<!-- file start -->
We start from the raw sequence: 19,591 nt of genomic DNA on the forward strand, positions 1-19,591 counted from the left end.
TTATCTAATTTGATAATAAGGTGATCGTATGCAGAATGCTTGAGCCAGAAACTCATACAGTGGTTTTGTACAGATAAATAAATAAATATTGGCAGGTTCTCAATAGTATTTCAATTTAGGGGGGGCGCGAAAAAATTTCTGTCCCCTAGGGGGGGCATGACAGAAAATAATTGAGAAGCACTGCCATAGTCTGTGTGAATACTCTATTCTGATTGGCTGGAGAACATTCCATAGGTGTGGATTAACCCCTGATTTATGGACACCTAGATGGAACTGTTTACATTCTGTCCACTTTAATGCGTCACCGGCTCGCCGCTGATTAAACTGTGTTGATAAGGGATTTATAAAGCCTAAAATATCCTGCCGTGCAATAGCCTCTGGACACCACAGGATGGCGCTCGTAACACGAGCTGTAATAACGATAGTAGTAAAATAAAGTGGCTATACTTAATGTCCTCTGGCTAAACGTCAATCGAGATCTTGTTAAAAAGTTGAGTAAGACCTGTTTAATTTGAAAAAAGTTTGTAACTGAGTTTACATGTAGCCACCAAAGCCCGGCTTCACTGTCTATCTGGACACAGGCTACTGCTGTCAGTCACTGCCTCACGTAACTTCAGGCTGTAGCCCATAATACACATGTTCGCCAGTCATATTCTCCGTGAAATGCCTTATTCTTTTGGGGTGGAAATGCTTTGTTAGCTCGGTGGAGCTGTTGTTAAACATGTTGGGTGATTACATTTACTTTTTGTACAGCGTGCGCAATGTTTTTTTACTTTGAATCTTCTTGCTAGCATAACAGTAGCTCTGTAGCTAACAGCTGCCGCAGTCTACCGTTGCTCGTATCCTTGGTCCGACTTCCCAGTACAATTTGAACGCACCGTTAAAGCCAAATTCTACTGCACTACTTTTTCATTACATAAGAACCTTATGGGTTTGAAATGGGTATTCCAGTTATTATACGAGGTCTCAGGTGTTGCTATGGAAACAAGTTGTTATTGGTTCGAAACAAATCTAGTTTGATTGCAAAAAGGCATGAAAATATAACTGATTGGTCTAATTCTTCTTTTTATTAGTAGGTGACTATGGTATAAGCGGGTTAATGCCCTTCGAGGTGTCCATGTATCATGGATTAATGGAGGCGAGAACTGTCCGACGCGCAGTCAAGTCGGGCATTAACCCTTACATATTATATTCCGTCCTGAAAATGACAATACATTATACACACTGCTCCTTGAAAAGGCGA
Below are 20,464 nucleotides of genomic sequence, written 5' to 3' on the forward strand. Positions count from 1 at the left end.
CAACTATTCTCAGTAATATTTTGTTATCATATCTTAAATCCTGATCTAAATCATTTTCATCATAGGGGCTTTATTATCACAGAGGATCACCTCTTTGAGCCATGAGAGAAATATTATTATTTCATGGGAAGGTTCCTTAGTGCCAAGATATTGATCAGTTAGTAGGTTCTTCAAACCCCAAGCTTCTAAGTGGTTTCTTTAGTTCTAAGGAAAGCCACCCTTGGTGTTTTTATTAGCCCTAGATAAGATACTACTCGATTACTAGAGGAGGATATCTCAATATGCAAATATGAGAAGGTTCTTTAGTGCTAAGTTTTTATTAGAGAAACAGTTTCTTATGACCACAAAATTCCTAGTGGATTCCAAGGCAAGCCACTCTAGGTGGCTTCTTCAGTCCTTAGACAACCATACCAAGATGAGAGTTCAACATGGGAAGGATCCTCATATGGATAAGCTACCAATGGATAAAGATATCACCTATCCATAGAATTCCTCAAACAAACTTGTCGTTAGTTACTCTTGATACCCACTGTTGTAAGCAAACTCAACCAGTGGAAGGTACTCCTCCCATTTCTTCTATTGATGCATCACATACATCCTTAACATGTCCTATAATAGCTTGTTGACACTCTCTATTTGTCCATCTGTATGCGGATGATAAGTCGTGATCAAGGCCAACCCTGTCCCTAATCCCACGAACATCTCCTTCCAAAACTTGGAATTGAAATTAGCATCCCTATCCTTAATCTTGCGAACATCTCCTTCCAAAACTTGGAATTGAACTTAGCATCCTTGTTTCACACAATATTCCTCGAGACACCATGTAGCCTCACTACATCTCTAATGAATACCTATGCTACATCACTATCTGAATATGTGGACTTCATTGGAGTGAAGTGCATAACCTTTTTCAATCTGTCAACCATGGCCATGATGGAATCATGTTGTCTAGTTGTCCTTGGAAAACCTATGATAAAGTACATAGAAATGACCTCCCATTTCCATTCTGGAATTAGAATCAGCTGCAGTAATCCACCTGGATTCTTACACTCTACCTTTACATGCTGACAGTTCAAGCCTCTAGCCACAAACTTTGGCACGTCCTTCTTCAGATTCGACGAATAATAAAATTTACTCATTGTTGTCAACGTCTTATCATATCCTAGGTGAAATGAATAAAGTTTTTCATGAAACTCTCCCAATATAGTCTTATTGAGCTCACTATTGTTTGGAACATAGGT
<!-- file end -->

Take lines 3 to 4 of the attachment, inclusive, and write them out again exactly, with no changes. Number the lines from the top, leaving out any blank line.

Below are 20,464 nucleotides of genomic sequence, written 5' to 3' on the forward strand. Positions count from 1 at the left end.
CAACTATTCTCAGTAATATTTTGTTATCATATCTTAAATCCTGATCTAAATCATTTTCATCATAGGGGCTTTATTATCACAGAGGATCACCTCTTTGAGCCATGAGAGAAATATTATTATTTCATGGGAAGGTTCCTTAGTGCCAAGATATTGATCAGTTAGTAGGTTCTTCAAACCCCAAGCTTCTAAGTGGTTTCTTTAGTTCTAAGGAAAGCCACCCTTGGTGTTTTTATTAGCCCTAGATAAGATACTACTCGATTACTAGAGGAGGATATCTCAATATGCAAATATGAGAAGGTTCTTTAGTGCTAAGTTTTTATTAGAGAAACAGTTTCTTATGACCACAAAATTCCTAGTGGATTCCAAGGCAAGCCACTCTAGGTGGCTTCTTCAGTCCTTAGACAACCATACCAAGATGAGAGTTCAACATGGGAAGGATCCTCATATGGATAAGCTACCAATGGATAAAGATATCACCTATCCATAGAATTCCTCAAACAAACTTGTCGTTAGTTACTCTTGATACCCACTGTTGTAAGCAAACTCAACCAGTGGAAGGTACTCCTCCCATTTCTTCTATTGATGCATCACATACATCCTTAACATGTCCTATAATAGCTTGTTGACACTCTCTATTTGTCCATCTGTATGCGGATGATAAGTCGTGATCAAGGCCAACCCTGTCCCTAATCCCACGAACATCTCCTTCCAAAACTTGGAATTGAAATTAGCATCCCTATCCTTAATCTTGCGAACATCTCCTTCCAAAACTTGGAATTGAACTTAGCATCCTTGTTTCACACAATATTCCTCGAGACACCATGTAGCCTCACTACATCTCTAATGAATACCTATGCTACATCACTATCTGAATATGTGGACTTCATTGGAGTGAAGTGCATAACCTTTTTCAATCTGTCAACCATGGCCATGATGGAATCATGTTGTCTAGTTGTCCTTGGAAAACCTATGATAAAGTACATAGAAATGACCTCCCATTTCCATTCTGGAATTAGAATCAGCTGCAGTAATCCACCTGGATTCTTACACTCTACCTTTACATGCTGACAGTTCAAGCCTCTAGCCACAAACTTTGGCACGTCCTTCTTCAGATTCGACGAATAATAAAATTTACTCATTGTTGTCAACGTCTTATCATATCCTAGGTGAAATGAATAAAGTTTTTCATGAAACTCTCCCAATATAGTCTTATTGAGCTCACTATTGTTTGGAACATAGGT